ALBUM REVIEW: BC Camplight – How To Die In The North | NARC. | Reliably Informed | Music and Creative Arts News for Newcastle and the North East

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four half

Bella Union
Released: 19th January 2015
 

Between 2005 and 2007, Brian Christinzio – the mastermind behind BC Camplight – produced two albums of sumptuous vintage psych-pop, only to disappear off the face of the planet. Perhaps his songwriting held something of a clue to his vanishing act; often leaning towards the self-destructive, Christinzio described himself as “the guy who blew it.” Time has smiled kindly on the New Jersey songwriter, though, as tours with The War On Drugs and appearances on Sharon Van Etten’s breakthrough album Epic seem to have injected fire back into Christinzio.

Now residing in Manchester, BC Camplight’s third LP is nevertheless firmly rooted in the all-American sounds of surf, Sixties sunshine pop and even Broadway show tunes. Despite this, there’s a generous dash of Bowie-esque weirdness underlying nearly all of its nine songs that elevate it above being just a nostalgic jaunt into Beach Boys territory. Single Just Because I Love You is perhaps the most accessible track on the album, harking back to the flowery, wistful pop of 70s duo Alessi Brothers while still maintaining a distinctly dark edge, belying its own fluffy exterior with some distinctly tongue in cheek lyrics. “I stabbed her with my heart, but the bitch wouldn’t die” Christinzio coos over the twinkly keys; even the chorus is disingenuous, wearing its satirical nature firmly on its sleeve.

Love Isn’t Anybody’s Fault follows in a similar vein but replaces the floating melody and falsetto with hushed vocals and analogue electronics. For a while it drifts along like the soundtrack to a lost Wes Anderson movie but comes out of its shell during the chorus, during which asynchronous drums and guitars literally come out of nowhere and disrupt Christinzio’s flow. It’s disconcerting at first, but is a better introduction to the overall off-kilter belt of the album as a whole.

bc camplight 2

BC Camplight’s third LP is nevertheless firmly rooted in the all-American sounds of surf, Sixties sunshine pop and even Broadway show tunes

When listening to the LP as a whole (perhaps the only way in which How To Die In The North can be properly consumed and fully appreciated), it’s difficult not to make the comparison between Christinzio and Brian Wilson. Not only do they sound remarkably alike but their knack for a particular – even peculiar – brand of composition is also stunning. Thieves In Antigua shows both of these elements off with aplomb. As a kind of neo-tropical noir ditty, it breezes along with classic 60s strings and soaring vocals; in the outro of the chorus, Christinzio displays the full extent of his impressive falsetto over only the tumbling sequence of high-pitched minor keys. Far from being derivative or tired, though, BC Camplight take these concepts and run wild with them. Lay Me On The Floor briefly returns to the surf-tropical theme with its infectious bassline and percussion before changing course and turning into a shouty, aggressive, almost cathartic sing-a-long filled with wonky vocal patterns and enough “woahs” and “ohs” to sink a battleship.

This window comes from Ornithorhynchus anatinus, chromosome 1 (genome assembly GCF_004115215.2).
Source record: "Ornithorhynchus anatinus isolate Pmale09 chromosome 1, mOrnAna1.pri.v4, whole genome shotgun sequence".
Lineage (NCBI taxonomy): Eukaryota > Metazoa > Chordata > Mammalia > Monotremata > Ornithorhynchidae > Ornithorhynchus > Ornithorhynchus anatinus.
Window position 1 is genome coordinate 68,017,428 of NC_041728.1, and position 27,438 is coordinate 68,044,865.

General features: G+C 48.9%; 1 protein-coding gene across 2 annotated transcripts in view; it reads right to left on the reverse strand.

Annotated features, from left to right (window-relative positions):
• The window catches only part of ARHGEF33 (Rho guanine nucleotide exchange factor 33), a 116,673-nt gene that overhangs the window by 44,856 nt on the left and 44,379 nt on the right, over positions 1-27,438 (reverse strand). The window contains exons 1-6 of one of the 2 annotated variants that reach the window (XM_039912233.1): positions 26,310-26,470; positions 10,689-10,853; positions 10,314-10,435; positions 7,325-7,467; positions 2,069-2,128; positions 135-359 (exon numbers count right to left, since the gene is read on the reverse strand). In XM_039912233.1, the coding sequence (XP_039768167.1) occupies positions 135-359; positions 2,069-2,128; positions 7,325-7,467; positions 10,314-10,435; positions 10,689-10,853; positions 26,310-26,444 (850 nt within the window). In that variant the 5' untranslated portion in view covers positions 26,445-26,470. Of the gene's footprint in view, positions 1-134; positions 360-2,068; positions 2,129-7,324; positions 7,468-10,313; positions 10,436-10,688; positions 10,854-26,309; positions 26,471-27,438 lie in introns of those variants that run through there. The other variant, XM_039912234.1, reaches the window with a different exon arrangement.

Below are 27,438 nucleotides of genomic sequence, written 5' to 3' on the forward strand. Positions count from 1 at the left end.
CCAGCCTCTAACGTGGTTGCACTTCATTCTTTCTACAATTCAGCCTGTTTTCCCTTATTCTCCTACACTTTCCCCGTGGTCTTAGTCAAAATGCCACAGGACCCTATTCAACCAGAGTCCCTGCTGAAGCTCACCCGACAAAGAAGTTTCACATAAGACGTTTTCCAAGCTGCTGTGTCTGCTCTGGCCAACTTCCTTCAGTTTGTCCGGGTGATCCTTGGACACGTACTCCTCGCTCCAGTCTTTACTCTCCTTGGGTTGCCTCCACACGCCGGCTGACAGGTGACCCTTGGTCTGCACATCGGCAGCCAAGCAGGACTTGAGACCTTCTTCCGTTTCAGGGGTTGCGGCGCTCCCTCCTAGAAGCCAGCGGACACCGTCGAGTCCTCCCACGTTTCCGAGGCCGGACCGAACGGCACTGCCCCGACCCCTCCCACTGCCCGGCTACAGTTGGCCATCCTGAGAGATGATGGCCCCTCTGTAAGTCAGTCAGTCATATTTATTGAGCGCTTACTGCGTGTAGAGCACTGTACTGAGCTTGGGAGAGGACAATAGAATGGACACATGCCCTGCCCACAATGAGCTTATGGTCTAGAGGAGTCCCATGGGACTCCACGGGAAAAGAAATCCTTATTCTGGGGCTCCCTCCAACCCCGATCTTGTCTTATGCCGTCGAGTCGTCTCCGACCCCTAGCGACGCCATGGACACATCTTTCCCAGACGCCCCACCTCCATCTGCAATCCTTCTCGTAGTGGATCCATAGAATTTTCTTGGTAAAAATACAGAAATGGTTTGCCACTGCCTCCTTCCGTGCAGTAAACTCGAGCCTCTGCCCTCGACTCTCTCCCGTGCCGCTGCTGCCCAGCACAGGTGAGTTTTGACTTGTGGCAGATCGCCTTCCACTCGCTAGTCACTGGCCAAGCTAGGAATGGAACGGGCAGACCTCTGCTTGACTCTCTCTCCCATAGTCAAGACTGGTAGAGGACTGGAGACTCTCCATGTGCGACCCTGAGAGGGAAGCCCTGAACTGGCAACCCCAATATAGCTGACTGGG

In thunderous finale Why Doesn’t Anybody Fall In Love, the album thows one final curveball at its audience by rising to a truly thunderous climax. The power chords and Christinzio’s melancholic voice – here at its full, splendorous force – combine to create an operatic, almost overblown crescendo. Whereas this may be seen as horribly overwrought on other albums, though, BC Camplight manages to create enough of a sardonic air about themselves in the previous eight tracks that it’s impossible to take the outpouring of apparent “emotion” seriously. This is not a criticism. Instead, the fact that the Phantom of the Opera-style salvo comes across as somewhat insincere is a beautiful and fitting end to an album that consistently tows the line between dark, tongue-in-cheek lyricism and perfectly constructed melodies.

It may have been a full seven years since we were last graced with a BC Camplight album but How To Die In The North is both a wonderful return and an impeccable starting point for anyone new to Christinzio’s project. The new year is only a couple of weeks old but How To Die In The North is already a contender for being one of the most sumptuous, intelligent and thoroughly lovable albums of 2015.

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